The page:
In Meg's story, however, we have the opposite, which I thought was curious. (I also agree with the other people said that this story does not have an in-depth characterization -- they are all sketchy and Doyle is outright cardboardish. You know the characters that have upper case initials? The Insensitive Macho Lover. The Passive Lachrimose Heroine. The Silent Strong Support Figure, Also in Love with Heroine...). The other interesting characterization feature is that I had a very strong ghost-image while reading the text (you know when you read something and it irresitstibly reminds you of a different text?) I looked at the initial dialogue between Bodie and Murphy and I could see the ghost image of both a Harlequin romance and of a conversation between women. I simply can't picture two men having that conversation. If you stick two women there it makes so much more sense! And if you think of Doyle as the Byronic hero and Bodie and Murphy as two women friends (Murphette should then suggest a suitable - male - fake lover for Bodiette, of course) you get a Harlequin. Anyway, this was my first spark of interest -- infantilization/feminization is nothing new in slash -- but why has she cast Bodie in the stereotypical female role? I am still not sure, but I'd like to talk about it more, if you are also interested. What do you think?

The ending I thought was clever: I like the idea of an open-ended story a lot. I totally agree with [A] -- there is just not enough open-endedness in fannish stories. The fact that we are using a well-known and shared universe tends to reduce the amount of open-endedness anyway -- plus many (middling) writers are not very skilled at withdrawing information so as to fuel suspence and to make the reader also partecipate by adding their take. (Beth H. explains the suspence-by-withdrawal very well with her S&H example). Ideally, the reader should always be left some space, which is not because the author left the details unfinished, but because there is such a richness of possible options and interpretations that more than one can do, and the author is not determining absolutely everything. The reader has to give her emotional contribution to the story (will they? What happens next?) which makes the bond between the reader and the story intense and unforgettable. This is what I call open-endedness, a classic case of less-is-more. Has anyone read The Handmaid's Tale by the way? That's another case of GOOD open-endedness (with some clues and even the critical debate that we are having here included in the book itself!) To me the payoff is not resolution but good exploration in the execution and also openendedness that I equate to a richer and fuller text.

HOWEVER -- the idea was interesting and potentially very powerful -- but the execution was simply not good enough. With this story you can see the hand of the magician perform the trick, which ruins it. You are not mesmerized enough, so you notice what the author is trying to do and you are jolted off the story to concentrate on the author's possible intentions. (is this writer trying the trick as experiment? Was she trying to give clues or not? What is going on?) This is where the story becomes good as starting point for reflections on writing. I am now all chuffed thinking of possible ways of having some open-ended story that works properly. (Watch these screens...)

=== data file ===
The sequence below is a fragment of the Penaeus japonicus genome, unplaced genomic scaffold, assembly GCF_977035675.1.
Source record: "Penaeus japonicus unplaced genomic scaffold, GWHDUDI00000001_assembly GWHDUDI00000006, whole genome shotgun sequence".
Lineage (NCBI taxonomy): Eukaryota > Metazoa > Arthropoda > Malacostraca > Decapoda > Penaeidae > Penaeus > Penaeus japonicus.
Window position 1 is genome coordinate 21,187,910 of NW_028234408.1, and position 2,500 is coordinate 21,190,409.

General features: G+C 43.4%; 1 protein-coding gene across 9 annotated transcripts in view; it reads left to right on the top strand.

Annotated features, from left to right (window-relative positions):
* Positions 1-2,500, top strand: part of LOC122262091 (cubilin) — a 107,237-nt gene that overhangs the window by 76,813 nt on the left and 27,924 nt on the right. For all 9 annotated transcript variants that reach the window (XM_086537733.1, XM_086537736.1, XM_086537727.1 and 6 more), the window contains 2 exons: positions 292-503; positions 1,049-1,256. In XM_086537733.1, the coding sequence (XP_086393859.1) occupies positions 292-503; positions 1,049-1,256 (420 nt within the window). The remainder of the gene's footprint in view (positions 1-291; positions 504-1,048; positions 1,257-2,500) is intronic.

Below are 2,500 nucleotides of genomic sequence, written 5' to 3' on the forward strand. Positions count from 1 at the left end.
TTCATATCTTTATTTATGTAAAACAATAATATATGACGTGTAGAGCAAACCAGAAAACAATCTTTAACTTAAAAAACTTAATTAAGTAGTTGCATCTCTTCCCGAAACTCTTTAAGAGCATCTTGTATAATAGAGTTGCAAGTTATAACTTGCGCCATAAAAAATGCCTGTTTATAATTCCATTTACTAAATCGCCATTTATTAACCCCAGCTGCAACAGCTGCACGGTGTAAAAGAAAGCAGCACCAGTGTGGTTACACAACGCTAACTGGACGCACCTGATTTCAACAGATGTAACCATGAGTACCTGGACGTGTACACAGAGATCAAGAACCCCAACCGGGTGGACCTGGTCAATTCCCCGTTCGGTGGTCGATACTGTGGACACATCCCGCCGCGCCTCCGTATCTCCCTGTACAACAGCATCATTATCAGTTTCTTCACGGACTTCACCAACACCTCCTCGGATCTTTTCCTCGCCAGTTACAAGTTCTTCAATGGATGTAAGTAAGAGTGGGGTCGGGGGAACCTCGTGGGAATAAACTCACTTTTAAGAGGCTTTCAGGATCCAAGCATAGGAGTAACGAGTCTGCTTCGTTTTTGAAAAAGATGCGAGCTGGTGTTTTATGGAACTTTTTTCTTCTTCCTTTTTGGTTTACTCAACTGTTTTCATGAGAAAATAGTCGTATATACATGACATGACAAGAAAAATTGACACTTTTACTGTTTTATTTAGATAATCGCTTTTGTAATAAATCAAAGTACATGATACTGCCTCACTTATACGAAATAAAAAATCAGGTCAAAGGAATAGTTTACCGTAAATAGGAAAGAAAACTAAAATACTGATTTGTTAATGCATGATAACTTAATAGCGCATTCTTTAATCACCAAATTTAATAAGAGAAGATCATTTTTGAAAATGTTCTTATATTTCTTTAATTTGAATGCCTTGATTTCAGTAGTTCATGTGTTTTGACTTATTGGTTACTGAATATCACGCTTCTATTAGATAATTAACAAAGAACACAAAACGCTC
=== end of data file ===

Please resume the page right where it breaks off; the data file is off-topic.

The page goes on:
In terms of Bodie's choice, I think that Med does give clues in the text as to the identity of the chosen lover, and not even very subtle ones. I think Murphy is the choice because he is much more fleshed and focused as a character -- Doyle is just there to start the conflict that the story arc has to solve. Doyle is the catalyst that has Murphy act on his love, and Bodie decide by comparison of the two behaviours. I personally think that the rest of the story is build around the final scene, not the opposite -- the way sex between Bodie and Murphy is depicted, with the classic (heterosexist) device of equating positions (=penetration) with degree of commitment, and the way she repeats "this would just make Bodie's choice more difficult". So, I think she started with the final scene, built a story around it; the story formula is a very interesting and poignant one for this particular author so she dealt with it more than once -- variations on a theme.

So the pointers are there - not particularly good or effective, since they don't really tie properly with the final scene, but most likely put in there with the ending in mind. I like how [J] puts it: where is the emotional process that leads Bodie to choose? I don't mind not being sure, I don't mind whom Bodie chooses, but I would like an in-depth and emotionally/psychologically believable portrait. All I have is this little crybaby (how can either D or M find him so attractive I am not sure) that goes away to mope and then, lo and behold, he has grown strong and decided. How? What happened in his head (and it is possible to do a great job of exploring motivations without losing indeterminacy: you show the contradictory impulses and ideas and conflicts, how they build in Bodie's head, either directly if you are writing internal dialogue or in his actions if you aren't. And since I see nothing of this I am not convinced that Bodie has really grown up and changed, (and also that Doyle has changed -- we also see nothing of that).[10]

References

  1. from The Hatstand Express #3
  2. from The Hatstand Express #3
  3. from DIAL #2
  4. from DIAL #2
  5. from DIAL #18
  6. from DIAL #19 (Autumn 2001)
  7. comment by Llwyden ferch Gyfrinach on Virgule-L, quoted with permission (March 16, 2001)
  8. comment on Virgule-L, quoted anonymously (March 16, 2001)
  9. comment on Virgule-L, quoted anonymously (March 16, 2001)
  10. comment by [MS] on Virgule-L, quoted with permission (March 16, 2001)